Marcia Muller and Bill Pronzini? Each of them is an accomplished and award winning mystery author, but they also happen to be husband and wife.
The Bughouse Affair is the first novel they've written together in over twenty years.
1890's San Francisco. Sabina Carpenter, a former Pinkerton Detective Agency operative and ex-Secret Service agent John Quincannon have joined forces and opened a successful detective agency of their own. Sabina is hunting for a female pickpocket who does more than nick wallets. John is on the lookout for a break and enter thief who is targeting the wealthy residents of San Fran.
This is a definitely a light hearted series. There's lots of banter between the two lead characters as well as some romantic tension. But, I felt I was just getting to know this pair, when another character was introduced - a man claiming to be Sherlock Holmes. He swears he survived his last encounter with Moriarty, is laying low in America and would like to observe the Carpenter/Quincannon Agency in action. As this is the first book featuring this duo, I thought the introduction of such a well known name and character a bit distracting. Although Quincannon swears this character is a 'bughouse' impostor, readers will recognize mannerisms, language and sleuthing abilities as written by Doyle.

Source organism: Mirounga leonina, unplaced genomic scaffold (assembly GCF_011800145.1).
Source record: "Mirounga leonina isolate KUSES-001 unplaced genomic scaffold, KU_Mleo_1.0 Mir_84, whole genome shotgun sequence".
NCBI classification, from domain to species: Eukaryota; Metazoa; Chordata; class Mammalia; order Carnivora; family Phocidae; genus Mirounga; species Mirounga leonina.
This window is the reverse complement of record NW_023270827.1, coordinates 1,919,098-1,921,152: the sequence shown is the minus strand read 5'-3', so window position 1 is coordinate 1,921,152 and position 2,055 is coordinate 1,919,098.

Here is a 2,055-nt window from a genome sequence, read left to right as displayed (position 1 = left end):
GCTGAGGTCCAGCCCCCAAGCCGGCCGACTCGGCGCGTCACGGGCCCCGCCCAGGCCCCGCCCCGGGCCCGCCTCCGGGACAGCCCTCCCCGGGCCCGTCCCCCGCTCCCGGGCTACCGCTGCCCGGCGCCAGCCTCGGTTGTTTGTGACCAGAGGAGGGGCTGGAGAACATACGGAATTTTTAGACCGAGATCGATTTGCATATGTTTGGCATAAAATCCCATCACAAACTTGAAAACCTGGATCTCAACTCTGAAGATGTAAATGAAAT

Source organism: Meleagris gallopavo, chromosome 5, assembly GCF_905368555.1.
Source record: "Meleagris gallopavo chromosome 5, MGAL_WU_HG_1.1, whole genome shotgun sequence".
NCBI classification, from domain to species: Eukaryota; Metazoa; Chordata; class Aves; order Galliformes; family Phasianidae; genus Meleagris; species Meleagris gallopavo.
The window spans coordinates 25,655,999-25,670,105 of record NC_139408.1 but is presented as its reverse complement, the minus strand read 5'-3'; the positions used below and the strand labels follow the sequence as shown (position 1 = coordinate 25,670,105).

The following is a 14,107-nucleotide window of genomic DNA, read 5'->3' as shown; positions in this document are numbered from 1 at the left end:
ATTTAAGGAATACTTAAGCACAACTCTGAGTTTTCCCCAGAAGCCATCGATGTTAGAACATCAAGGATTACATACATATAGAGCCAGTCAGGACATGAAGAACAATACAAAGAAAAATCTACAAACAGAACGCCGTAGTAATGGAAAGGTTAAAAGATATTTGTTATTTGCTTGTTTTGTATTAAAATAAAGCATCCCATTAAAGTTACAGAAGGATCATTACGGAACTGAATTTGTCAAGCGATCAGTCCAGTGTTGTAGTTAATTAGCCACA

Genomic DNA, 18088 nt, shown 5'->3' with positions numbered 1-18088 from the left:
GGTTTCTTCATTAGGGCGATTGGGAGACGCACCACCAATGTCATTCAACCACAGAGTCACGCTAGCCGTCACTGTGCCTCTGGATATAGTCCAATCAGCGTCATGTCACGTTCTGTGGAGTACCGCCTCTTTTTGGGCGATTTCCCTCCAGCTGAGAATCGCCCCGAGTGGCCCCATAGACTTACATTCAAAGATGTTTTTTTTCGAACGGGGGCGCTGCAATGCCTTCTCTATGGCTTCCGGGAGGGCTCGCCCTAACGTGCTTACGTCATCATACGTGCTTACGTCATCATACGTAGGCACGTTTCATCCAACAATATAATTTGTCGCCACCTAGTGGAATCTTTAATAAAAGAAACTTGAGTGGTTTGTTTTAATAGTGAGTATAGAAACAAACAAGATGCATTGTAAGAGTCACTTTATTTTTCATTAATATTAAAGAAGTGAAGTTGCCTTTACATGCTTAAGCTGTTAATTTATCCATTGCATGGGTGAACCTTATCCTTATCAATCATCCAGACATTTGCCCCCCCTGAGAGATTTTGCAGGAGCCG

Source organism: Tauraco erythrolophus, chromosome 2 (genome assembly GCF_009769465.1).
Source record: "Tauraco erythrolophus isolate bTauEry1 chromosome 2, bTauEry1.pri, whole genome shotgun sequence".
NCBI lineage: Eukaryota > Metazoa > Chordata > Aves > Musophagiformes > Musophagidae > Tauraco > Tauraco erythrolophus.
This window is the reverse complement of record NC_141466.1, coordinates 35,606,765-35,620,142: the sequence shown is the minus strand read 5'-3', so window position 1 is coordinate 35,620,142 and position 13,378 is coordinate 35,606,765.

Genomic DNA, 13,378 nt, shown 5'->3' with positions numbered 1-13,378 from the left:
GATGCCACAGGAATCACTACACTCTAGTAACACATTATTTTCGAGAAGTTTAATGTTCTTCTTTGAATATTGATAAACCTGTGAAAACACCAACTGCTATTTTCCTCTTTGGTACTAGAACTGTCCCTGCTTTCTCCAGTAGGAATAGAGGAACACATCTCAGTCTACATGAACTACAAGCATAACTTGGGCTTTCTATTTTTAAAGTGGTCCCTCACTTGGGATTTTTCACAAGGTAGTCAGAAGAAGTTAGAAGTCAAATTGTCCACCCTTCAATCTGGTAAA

The mysteries are not overly complicated but are 'cozy' in tone. I did enjoy the period descriptions and settings, including slang of this time period.
I chose to listen to The Bughouse Affair. There were two readers - Nick Sullivan and Meredith Mitchell. Sullivan has one of the most precise and clearest voices I've heard in a long time. His diction is excellent - every syllable of each word is easily distinguished. He did an admirable job bringing Quincannon to life, with lots of expression in his reading. He also did a good job with his reading of Holmes, including the accent. Mitchell's voice, although pleasant enough and well modulated, was too monotone for me. She is the more level headed of the two partners and perhaps a calming, even toned reader was chosen for this reason. She just never matched her partner for expression.
The book is written in opposite chapters - one for John, then Sabina. What I found puzzling was that each reader only read their character's chapter. So, when John is speaking to Sabina in one of 'her' chapters it is the female narrator reading all the parts. So, in effect you have two interpretations of each character. I think it would have been much better all round to have each reader do all of their character's lines, regardless of whose chapter it was.
Listen to an excerpt of The Bughouse Affair. Read an excerpt of The Bughouse Affair.
This was an light listen for the drive back and forth to work.
(And this is a minor quibble, but I dislike having actual faces on the cover of a book. I prefer to paint my own mental images from the author's words, rather than a marketing department's idea of what the characters should look like.)